Indianapolis has more historic monuments and memorials than any other city in the United States, excluding Washington, D.C., and the most religious sites per capita. However, the last 50 years has seen the city built up for car-dependency around mostly plain, functionalist architecture, both aspects of which take away from the potential beauty of the city.
What is Functionalism?
Functionalism is “the doctrine that the design of an object should be determined solely by its function, rather than by aesthetic considerations, and that anything practically designed will be inherently beautiful,” according to Oxford Languages.
Functionalism in practice, however, reflects the often soulless nature of city life. The “inherent beauty” is hard to find in the concrete jungle.
Ugly buildings still make a profit, of course, but that is the only purpose they serve.
The Problem of Car-Dependency
Despite the enduring presence of many historic buildings and monuments interspersed throughout the city, Indianapolis appears to have been put together hastily to accommodate rapid population growth, rather than to ensure long-term sustainability and public health.
Only recently has the city-county government begun to recognize the negative effects of designing the Indianapolis area since the 1970s so that car dependency became a fact of life in the commuter and tourist city. With advances to the cultural trail and the IndyGo bus routes, things are starting to look better.
However, some political figures still avoid the reality of the situation.
“Taxpayer money is wasted every day running a ‘mass transit’ system for a handful of people,” said Jefferson Shreve, the Republican candidate for Indianapolis mayor. “We are a city of cars, and the Hogsett bureaucrats who remain intent on shaming us for that should be replaced.”
Of course, ending the transit system would likely impact low-income residents, who cannot afford a vehicle nor a place to store it, the hardest. The change would also impact students, both in the Indianapolis Public School System and at the numerous universities scattered throughout the city.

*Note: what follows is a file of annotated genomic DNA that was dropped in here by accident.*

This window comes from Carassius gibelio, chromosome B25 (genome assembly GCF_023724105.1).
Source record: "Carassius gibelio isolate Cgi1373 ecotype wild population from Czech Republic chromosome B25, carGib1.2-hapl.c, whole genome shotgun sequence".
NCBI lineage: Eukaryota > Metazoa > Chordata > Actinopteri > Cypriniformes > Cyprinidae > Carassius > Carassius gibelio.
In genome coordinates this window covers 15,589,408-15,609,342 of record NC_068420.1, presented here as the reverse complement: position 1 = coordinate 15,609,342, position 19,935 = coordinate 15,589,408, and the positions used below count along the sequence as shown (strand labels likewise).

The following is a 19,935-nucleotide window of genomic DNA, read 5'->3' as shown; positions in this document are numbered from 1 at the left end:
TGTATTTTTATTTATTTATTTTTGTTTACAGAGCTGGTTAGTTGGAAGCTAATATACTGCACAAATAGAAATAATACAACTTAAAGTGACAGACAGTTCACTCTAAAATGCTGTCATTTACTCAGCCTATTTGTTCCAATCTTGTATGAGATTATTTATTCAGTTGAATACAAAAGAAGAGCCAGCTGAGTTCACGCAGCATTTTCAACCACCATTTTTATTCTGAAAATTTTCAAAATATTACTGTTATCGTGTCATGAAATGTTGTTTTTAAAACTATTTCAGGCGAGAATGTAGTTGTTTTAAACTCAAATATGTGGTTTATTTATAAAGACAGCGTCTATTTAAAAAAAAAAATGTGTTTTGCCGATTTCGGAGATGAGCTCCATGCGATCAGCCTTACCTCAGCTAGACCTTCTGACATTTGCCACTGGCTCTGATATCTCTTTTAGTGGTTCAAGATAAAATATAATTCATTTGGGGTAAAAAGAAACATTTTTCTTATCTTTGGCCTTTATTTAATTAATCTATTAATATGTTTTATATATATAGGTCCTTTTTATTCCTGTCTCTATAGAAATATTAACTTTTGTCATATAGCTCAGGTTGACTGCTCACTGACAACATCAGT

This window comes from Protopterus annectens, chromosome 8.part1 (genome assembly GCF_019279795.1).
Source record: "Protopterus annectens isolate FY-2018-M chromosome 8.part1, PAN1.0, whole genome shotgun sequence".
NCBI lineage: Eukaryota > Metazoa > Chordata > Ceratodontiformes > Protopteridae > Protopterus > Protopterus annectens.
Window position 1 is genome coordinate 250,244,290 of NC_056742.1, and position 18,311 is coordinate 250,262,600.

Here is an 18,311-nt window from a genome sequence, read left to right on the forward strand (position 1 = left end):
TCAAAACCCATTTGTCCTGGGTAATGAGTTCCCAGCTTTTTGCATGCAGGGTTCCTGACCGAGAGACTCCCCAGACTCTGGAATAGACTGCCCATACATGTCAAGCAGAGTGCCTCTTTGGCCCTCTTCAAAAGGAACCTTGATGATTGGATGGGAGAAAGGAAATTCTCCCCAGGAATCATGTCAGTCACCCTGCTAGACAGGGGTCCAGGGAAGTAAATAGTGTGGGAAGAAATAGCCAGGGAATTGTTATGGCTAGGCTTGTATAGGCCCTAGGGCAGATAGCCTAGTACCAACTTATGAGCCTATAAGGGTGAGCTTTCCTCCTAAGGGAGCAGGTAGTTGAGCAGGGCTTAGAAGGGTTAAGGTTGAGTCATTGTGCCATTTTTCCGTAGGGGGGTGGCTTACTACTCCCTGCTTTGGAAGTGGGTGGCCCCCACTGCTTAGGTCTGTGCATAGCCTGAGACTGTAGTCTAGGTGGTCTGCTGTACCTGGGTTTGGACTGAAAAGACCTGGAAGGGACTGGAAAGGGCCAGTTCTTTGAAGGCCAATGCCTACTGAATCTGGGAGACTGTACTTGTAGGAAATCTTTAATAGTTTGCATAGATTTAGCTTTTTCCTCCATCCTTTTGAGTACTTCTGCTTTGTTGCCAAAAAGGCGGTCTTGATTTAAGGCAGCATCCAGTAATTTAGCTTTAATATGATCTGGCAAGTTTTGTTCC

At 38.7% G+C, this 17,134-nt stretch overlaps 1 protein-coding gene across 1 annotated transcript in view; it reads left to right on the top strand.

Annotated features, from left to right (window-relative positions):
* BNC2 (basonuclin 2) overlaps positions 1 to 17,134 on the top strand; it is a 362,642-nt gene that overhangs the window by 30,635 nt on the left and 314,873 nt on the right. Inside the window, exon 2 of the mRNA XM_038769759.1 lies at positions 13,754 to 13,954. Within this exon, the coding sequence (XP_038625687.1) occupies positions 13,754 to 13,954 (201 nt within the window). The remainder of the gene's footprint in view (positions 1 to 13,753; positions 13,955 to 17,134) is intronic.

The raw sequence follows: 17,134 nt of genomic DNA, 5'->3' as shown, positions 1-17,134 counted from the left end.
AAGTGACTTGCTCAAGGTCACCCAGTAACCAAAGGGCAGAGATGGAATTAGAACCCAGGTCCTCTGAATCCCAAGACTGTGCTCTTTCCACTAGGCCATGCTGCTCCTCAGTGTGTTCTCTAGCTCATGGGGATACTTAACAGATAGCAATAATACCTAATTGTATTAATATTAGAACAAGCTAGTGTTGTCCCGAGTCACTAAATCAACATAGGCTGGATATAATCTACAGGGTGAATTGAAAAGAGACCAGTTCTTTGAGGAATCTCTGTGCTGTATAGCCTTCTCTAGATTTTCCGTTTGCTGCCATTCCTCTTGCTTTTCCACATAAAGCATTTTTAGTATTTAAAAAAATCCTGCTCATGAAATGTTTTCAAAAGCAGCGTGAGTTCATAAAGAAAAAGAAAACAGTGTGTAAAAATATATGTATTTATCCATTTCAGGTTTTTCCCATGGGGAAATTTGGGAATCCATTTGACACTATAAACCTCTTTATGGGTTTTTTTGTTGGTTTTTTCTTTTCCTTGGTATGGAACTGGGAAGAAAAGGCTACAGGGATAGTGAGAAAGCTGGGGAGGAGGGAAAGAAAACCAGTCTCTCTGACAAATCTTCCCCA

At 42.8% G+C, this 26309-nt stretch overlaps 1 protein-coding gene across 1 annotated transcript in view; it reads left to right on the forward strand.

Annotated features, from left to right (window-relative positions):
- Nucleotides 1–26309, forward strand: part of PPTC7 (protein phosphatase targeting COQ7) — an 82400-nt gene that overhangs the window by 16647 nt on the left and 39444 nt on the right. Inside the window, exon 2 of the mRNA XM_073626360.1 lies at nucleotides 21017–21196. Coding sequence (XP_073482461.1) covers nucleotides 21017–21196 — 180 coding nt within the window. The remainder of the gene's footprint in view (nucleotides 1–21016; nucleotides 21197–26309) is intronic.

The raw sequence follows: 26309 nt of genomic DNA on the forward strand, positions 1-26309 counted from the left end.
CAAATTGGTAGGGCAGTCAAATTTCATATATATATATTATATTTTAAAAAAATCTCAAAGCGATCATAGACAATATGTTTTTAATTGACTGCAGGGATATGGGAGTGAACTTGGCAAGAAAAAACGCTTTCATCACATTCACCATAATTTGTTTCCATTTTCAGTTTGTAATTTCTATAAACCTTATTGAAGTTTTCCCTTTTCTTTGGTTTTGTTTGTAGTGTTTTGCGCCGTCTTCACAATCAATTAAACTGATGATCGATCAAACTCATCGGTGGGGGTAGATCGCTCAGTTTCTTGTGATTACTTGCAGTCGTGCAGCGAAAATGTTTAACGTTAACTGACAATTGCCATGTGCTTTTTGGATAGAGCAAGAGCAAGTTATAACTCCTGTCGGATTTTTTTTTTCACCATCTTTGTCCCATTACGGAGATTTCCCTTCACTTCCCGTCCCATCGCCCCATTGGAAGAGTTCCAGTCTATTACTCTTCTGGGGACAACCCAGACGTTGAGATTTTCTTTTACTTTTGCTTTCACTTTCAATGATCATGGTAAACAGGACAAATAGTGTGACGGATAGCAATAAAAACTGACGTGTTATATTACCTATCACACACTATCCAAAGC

“Indianapolis is a tale of two cities – One with good roads where residents don’t worry about putting food on the table and feel safe in their homes, and another with pothole-ridden streets where residents struggle to get enough to eat and worry that at any moment a stray bullet will travel through their wall and strike their child,” said IUPUI alumnus and State Rep. Robin Shackleford, who ran and lost against incumbent Joe Hogsett to become the Democratic candidate for Indianapolis mayor.
Fewer cars on the road and less overall car-dependency, on the other hand, would mean less money would need to be spent on repairing potholes, which Shreve has emphasized are a problem in Indianapolis.
The Benefits of Beauty
Architectural and infrastructural beauty may seem like a small matter, but a 2018 study showed these factors have a major effect on human psychology. Meanwhile, another study showed architecture could even serve as a means of crime control.
Disorder and fear are intimately connected, and “physical signs of disorder – typified by the broken window – prompt further crimes,” according to Neal K. Katyal, Professor of National Security Law at Georgetown University.
Indianapolis certainly has its share of signs of disorder and crime. Along with that, is it not probable that signs of materialism – like functionalist architecture – perpetuate further materialism?
The Problem of Materialism
Materialism is the dreadful philosophy that suggests that matter is all there is. Things like beauty and goodness, then, are relative. It appeals to the “base instincts” of man as a source of truth, which is relative and constantly changing.
Restoring Beauty to the City
Historical architecture, on the other hand, appeals to the inherent dignity of man. It appeals to man’s desire to create beauty and to sustain it, imitating the God in whose image he was made.
With all the churches being turned into businesses, it suggests perhaps it would be wise for existing churches to partner and form a trust to purchase these old buildings and ensure they remain committed to serving the community.
The ancient cathedral was meant to be enjoyed by all, and to show the glory of God to all.
Functionalist architecture, on the other hand, suggests the value of man lies solely in his utility and profitability to society. Car-dependency further isolates him from others.
Beauty is more than just function. It is more than relative. It is deeply psychological and reflects the health of the society that creates it.
Voltaire’s satirical novel Candide suggests the end of man is to “cultivate our garden.” God did, after all, put man “in the garden of Eden to work it and keep it.” (Genesis 2:15, ESV).
For the city-dweller, that may mean seeking dominion over the concrete jungle, and encouraging his or her representatives to invest in restoring historical, beautiful architecture, and building walkable cities.